Two threatened Eastern indigo snakes hatched on July 10 and 11 at the Jacksonville Zoo and Gardens.
It marks the first time since 1997 that the threatened species has hatched at the zoo.
“We are very proud and excited to welcome such significant new additions to the Jacksonville Zoo and Gardens family. Six years ago, we acquired young snakes in hopes that they would be future parents. To finally have healthy hatchlings is extremely satisfying and lays the foundation for a successful, sustainable breeding program,” said Zoo’s Deputy Director for Animal Care & Conservation, Dan Maloney in an email to WJCT News.
The decline of rattlesnake and gopher tortoise populations is contributing to the rapid decline in Eastern indigo snakes, according to the zoo.
Eastern indigo snakes are a top predator and have a varied diet consisting of everything from small mammals, birds, and amphibians, all the way up to one of their favorite prey items, Eastern diamond rattlesnakes.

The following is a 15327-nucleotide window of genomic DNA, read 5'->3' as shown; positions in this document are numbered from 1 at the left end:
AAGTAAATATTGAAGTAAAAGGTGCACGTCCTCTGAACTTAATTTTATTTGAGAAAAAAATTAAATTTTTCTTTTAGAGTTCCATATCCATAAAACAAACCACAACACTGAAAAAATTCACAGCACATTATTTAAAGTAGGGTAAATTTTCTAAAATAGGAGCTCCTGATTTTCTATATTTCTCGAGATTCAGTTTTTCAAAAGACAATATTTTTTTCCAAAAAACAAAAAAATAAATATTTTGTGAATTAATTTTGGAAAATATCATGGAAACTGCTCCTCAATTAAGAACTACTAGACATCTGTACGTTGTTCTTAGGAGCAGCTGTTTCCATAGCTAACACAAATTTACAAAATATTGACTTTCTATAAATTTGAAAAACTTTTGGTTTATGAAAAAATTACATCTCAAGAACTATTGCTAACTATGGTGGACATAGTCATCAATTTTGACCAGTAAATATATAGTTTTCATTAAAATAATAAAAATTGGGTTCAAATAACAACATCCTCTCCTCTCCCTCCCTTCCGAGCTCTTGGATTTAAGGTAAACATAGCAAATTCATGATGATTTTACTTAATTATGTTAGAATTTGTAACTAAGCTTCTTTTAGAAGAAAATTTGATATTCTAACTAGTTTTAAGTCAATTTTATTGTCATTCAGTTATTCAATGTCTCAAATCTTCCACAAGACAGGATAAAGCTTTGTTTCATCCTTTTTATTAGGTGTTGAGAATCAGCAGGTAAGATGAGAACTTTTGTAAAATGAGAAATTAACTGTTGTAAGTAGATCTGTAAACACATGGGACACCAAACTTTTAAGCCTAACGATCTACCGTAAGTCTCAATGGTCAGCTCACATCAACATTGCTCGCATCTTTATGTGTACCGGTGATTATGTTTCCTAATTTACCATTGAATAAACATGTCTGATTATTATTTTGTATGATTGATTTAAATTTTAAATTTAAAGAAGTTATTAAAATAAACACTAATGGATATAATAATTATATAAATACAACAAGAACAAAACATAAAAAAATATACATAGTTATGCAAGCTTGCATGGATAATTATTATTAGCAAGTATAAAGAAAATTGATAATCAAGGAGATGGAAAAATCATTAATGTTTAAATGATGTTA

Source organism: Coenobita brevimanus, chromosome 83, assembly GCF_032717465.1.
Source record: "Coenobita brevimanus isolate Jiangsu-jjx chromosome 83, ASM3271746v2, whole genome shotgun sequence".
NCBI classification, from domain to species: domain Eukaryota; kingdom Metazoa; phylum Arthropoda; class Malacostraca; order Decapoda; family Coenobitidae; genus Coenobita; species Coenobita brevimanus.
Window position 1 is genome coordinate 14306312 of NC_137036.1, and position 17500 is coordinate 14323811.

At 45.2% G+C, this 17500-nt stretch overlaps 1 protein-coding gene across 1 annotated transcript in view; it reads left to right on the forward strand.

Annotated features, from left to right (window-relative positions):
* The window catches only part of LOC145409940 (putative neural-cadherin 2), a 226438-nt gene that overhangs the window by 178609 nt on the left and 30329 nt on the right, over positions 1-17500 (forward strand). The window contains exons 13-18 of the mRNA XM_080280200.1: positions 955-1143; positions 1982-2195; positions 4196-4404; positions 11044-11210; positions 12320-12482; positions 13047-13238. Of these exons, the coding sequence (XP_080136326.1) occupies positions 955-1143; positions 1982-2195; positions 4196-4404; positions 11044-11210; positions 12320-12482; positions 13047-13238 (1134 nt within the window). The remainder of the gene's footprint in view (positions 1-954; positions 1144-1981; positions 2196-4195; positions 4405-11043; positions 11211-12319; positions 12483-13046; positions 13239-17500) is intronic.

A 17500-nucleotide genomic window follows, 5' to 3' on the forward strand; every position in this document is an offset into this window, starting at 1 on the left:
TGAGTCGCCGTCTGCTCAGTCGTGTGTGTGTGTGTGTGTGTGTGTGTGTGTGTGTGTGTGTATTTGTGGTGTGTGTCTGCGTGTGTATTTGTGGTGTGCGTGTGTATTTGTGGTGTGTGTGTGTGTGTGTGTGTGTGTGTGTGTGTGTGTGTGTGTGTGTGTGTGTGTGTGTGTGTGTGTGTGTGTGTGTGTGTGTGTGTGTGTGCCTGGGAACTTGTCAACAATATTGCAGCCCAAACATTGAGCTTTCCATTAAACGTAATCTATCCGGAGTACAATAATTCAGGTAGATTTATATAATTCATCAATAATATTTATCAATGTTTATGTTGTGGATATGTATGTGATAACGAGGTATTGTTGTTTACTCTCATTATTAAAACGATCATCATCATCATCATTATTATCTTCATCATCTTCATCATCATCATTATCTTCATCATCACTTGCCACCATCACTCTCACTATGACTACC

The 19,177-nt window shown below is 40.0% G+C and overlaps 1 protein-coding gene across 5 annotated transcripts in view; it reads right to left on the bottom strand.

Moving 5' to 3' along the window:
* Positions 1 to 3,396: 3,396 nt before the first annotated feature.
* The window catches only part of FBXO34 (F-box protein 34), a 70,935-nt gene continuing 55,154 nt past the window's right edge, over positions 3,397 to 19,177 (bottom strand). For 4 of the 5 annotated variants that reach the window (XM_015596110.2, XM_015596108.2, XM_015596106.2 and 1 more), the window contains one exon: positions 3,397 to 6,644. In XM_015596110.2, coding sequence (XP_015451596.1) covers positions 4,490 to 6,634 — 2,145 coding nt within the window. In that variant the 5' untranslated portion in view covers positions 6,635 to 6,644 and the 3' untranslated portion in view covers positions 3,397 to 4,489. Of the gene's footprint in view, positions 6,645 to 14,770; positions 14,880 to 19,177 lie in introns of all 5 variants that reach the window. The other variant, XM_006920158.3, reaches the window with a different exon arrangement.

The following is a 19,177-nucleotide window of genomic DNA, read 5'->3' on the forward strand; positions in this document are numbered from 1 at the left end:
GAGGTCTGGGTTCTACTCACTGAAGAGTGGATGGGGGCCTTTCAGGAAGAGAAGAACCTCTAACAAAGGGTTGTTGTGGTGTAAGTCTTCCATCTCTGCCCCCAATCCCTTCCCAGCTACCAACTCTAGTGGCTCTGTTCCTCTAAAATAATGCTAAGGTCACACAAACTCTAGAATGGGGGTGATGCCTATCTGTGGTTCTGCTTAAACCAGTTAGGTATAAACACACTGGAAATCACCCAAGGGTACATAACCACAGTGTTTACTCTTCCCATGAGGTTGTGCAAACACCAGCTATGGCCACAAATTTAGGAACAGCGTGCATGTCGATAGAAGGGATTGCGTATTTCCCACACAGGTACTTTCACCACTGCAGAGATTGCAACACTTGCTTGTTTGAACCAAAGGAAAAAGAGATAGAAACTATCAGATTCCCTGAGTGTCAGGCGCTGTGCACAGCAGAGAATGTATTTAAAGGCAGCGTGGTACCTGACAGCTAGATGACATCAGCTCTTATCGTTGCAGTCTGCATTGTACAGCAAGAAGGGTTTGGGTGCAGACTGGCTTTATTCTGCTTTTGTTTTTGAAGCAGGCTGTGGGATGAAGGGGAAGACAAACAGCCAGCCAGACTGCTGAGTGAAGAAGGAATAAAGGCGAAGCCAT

The two hatchlings emerged from their 4-inch eggs after a 100-day incubation. They are 13-inches long now but will quickly grow into the longest native snake species in the United States, according to the zoo.
They can reach a maximum length of 8 feet, 7.1 inches, according to the Orianne Society.
The zoo picked July 16, which is World Snake Day, to announce the zoo’s latest additions.
The mother of the two hatchlings can be viewed in the Wild Florida herpetology house. She shares her enclosure with a box turtle and a three-legged rescue Gopher tortoise.